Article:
With the passing of Sir Roger Moore last month at the age of 89, the world lost not only a cherished James Bond star and ambassador, but first and foremost a British icon, a genuinely warm, good-humoured and charitable man, and a bonafide national treasure.
Such was his tremendous legacy in the arts that his death has left a monumental void in the hearts of both 007 fanatics and general cinema fans alike. When it comes to his most famous role as Ian Fleming’s impervious spy, though, his absence is most strongly felt of all; Sir Roger is the first Bond actor to leave us, and the one who in many ways was the most beloved.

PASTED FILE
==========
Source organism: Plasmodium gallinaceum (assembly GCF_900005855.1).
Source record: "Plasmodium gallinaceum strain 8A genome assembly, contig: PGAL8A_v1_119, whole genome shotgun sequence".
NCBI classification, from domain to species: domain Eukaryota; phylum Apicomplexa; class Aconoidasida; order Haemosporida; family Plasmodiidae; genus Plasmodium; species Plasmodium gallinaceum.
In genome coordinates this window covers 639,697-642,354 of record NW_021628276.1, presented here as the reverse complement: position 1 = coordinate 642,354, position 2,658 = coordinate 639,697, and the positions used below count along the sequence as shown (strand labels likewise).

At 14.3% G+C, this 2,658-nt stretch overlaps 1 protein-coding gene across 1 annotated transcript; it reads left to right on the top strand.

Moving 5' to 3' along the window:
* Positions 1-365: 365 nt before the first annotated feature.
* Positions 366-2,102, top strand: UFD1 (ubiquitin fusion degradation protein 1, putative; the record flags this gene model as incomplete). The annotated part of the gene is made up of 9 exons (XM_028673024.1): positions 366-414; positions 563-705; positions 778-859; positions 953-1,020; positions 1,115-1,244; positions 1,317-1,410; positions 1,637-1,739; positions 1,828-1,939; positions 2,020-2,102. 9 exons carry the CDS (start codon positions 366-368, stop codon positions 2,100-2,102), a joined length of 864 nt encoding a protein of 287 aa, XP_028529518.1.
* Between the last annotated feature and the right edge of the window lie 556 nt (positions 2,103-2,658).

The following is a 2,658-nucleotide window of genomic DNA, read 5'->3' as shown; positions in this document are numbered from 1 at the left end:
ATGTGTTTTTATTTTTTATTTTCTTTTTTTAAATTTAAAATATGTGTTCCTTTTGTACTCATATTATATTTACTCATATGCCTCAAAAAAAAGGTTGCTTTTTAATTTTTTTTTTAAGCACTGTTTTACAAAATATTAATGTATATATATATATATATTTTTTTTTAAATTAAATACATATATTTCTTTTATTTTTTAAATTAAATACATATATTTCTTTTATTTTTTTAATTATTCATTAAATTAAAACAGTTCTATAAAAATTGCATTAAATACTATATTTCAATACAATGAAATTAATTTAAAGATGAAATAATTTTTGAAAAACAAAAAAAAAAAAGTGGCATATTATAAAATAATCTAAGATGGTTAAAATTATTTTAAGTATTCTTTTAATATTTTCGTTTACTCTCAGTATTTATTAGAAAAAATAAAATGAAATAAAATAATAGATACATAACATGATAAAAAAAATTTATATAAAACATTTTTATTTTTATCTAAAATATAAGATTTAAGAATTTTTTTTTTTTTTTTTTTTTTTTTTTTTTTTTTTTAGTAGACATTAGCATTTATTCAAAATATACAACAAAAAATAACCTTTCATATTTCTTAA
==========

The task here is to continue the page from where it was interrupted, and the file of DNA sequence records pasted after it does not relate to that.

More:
Sir Roger, armed with quick barbs and eyebrow raises aplenty, calmly and confidently steered James Bond through the 70s and well into the 80s, an era of 007 history well renowned for cementing the Bond films as colourful slices of self aware, bombastic entertainment above all else. His Bond, simply put, was a superhero consistently trusted not only to save the day, but to have a blast doing it.
Although one of the premiere faces and voices of the James Bond franchise is gone, his works will of course live on, eternally treasured and cherished by grateful audiences the world over. When it came to pure entertainment, nobody did it better.
Chest thumping James Bond fanatic, reader of books of the written variety, and Game of Thrones aficionado living in China. Once had a fever dream about riding a rowboat with Davos Seaworth. Hopelessly dedicated to prestigious TV dramas (and Star Trek), movies, sports, and Haruki Murakami novels, he particularly revels in top 10 lists with titles that end with "...of all time." Currently neglecting his pollution mask in Tianjin.